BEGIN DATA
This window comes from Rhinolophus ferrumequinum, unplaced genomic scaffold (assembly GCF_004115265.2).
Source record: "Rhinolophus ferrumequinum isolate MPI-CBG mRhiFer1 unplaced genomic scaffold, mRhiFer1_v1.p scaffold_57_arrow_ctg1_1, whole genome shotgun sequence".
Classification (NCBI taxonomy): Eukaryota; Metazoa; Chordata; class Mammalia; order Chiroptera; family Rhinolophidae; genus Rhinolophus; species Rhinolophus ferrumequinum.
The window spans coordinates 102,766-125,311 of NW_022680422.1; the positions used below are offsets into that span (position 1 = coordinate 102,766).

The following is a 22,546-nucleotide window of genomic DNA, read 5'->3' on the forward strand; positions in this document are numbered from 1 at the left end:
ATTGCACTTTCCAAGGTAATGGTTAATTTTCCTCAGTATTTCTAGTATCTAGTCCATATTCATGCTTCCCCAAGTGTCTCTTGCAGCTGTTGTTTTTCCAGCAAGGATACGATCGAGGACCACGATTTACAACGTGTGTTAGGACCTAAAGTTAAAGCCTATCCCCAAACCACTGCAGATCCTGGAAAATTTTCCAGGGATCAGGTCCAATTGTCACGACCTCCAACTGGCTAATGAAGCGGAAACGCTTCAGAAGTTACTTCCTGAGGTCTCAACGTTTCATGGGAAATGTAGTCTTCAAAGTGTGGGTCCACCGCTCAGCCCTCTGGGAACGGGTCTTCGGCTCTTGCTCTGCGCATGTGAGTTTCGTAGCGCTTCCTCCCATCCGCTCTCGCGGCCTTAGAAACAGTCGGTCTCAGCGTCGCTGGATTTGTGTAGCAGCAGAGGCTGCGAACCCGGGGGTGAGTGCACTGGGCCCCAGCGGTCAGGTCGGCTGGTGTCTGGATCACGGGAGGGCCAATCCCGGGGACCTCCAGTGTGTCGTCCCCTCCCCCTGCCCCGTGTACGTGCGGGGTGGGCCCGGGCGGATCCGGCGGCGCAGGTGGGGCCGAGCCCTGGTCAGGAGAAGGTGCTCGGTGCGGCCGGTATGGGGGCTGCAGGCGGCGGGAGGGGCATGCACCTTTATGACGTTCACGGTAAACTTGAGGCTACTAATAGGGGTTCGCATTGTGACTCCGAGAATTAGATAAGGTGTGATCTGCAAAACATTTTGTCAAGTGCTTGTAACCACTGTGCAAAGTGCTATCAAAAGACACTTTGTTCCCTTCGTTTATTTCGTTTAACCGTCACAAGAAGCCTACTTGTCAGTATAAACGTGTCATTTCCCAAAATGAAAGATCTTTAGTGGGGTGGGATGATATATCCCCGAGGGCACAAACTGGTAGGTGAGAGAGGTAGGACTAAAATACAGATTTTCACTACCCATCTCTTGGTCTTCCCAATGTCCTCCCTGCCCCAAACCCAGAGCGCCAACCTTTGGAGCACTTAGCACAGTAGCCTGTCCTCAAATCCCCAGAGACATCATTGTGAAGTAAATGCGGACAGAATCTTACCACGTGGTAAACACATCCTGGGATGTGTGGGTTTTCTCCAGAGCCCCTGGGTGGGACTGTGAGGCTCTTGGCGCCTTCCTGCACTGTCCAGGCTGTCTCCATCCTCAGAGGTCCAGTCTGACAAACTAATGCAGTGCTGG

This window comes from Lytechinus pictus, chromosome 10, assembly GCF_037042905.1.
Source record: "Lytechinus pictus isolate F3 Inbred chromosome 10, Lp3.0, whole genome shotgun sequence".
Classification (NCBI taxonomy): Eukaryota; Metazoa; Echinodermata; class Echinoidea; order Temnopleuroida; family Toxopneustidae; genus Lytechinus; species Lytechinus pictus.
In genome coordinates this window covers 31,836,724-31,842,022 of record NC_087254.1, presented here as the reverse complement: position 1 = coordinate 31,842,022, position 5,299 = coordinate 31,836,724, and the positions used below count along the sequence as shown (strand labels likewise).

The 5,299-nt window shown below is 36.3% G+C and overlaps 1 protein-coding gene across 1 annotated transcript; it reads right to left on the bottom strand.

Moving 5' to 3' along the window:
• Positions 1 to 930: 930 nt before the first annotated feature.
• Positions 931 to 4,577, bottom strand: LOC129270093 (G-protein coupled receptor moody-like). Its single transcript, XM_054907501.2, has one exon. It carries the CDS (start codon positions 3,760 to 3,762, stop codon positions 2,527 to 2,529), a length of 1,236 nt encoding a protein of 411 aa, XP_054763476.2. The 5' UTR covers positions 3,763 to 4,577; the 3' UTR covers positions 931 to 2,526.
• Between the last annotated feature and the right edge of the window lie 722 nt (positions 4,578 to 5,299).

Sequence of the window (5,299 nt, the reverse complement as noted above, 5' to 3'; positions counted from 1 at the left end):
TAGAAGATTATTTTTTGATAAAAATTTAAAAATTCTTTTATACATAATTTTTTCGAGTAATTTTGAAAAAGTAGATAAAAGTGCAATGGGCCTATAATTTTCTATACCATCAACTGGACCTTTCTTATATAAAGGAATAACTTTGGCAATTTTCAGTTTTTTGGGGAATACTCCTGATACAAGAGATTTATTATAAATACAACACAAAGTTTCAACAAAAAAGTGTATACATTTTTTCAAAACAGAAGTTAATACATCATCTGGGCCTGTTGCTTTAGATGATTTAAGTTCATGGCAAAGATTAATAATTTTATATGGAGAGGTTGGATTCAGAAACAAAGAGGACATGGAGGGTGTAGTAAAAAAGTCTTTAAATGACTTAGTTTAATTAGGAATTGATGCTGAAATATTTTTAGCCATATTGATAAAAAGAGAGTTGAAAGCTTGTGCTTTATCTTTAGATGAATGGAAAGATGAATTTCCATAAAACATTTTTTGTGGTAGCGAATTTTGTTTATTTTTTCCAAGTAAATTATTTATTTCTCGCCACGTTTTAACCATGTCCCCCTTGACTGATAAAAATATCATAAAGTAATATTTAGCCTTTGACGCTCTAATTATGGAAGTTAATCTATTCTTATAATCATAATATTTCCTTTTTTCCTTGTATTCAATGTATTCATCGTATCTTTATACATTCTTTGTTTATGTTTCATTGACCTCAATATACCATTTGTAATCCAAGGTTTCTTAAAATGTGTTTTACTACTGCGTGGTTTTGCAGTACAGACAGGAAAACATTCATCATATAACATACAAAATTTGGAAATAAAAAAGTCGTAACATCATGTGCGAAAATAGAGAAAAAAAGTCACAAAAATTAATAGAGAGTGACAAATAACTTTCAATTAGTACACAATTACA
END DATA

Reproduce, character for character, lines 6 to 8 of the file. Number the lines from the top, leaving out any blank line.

ATTGCACTTTCCAAGGTAATGGTTAATTTTCCTCAGTATTTCTAGTATCTAGTCCATATTCATGCTTCCCCAAGTGTCTCTTGCAGCTGTTGTTTTTCCAGCAAGGATACGATCGAGGACCACGATTTACAACGTGTGTTAGGACCTAAAGTTAAAGCCTATCCCCAAACCACTGCAGATCCTGGAAAATTTTCCAGGGATCAGGTCCAATTGTCACGACCTCCAACTGGCTAATGAAGCGGAAACGCTTCAGAAGTTACTTCCTGAGGTCTCAACGTTTCATGGGAAATGTAGTCTTCAAAGTGTGGGTCCACCGCTCAGCCCTCTGGGAACGGGTCTTCGGCTCTTGCTCTGCGCATGTGAGTTTCGTAGCGCTTCCTCCCATCCGCTCTCGCGGCCTTAGAAACAGTCGGTCTCAGCGTCGCTGGATTTGTGTAGCAGCAGAGGCTGCGAACCCGGGGGTGAGTGCACTGGGCCCCAGCGGTCAGGTCGGCTGGTGTCTGGATCACGGGAGGGCCAATCCCGGGGACCTCCAGTGTGTCGTCCCCTCCCCCTGCCCCGTGTACGTGCGGGGTGGGCCCGGGCGGATCCGGCGGCGCAGGTGGGGCCGAGCCCTGGTCAGGAGAAGGTGCTCGGTGCGGCCGGTATGGGGGCTGCAGGCGGCGGGAGGGGCATGCACCTTTATGACGTTCACGGTAAACTTGAGGCTACTAATAGGGGTTCGCATTGTGACTCCGAGAATTAGATAAGGTGTGATCTGCAAAACATTTTGTCAAGTGCTTGTAACCACTGTGCAAAGTGCTATCAAAAGACACTTTGTTCCCTTCGTTTATTTCGTTTAACCGTCACAAGAAGCCTACTTGTCAGTATAAACGTGTCATTTCCCAAAATGAAAGATCTTTAGTGGGGTGGGATGATATATCCCCGAGGGCACAAACTGGTAGGTGAGAGAGGTAGGACTAAAATACAGATTTTCACTACCCATCTCTTGGTCTTCCCAATGTCCTCCCTGCCCCAAACCCAGAGCGCCAACCTTTGGAGCACTTAGCACAGTAGCCTGTCCTCAAATCCCCAGAGACATCATTGTGAAGTAAATGCGGACAGAATCTTACCACGTGGTAAACACATCCTGGGATGTGTGGGTTTTCTCCAGAGCCCCTGGGTGGGACTGTGAGGCTCTTGGCGCCTTCCTGCACTGTCCAGGCTGTCTCCATCCTCAGAGGTCCAGTCTGACAAACTAATGCAGTGCTGG

This window comes from Lytechinus pictus, chromosome 10, assembly GCF_037042905.1.
Source record: "Lytechinus pictus isolate F3 Inbred chromosome 10, Lp3.0, whole genome shotgun sequence".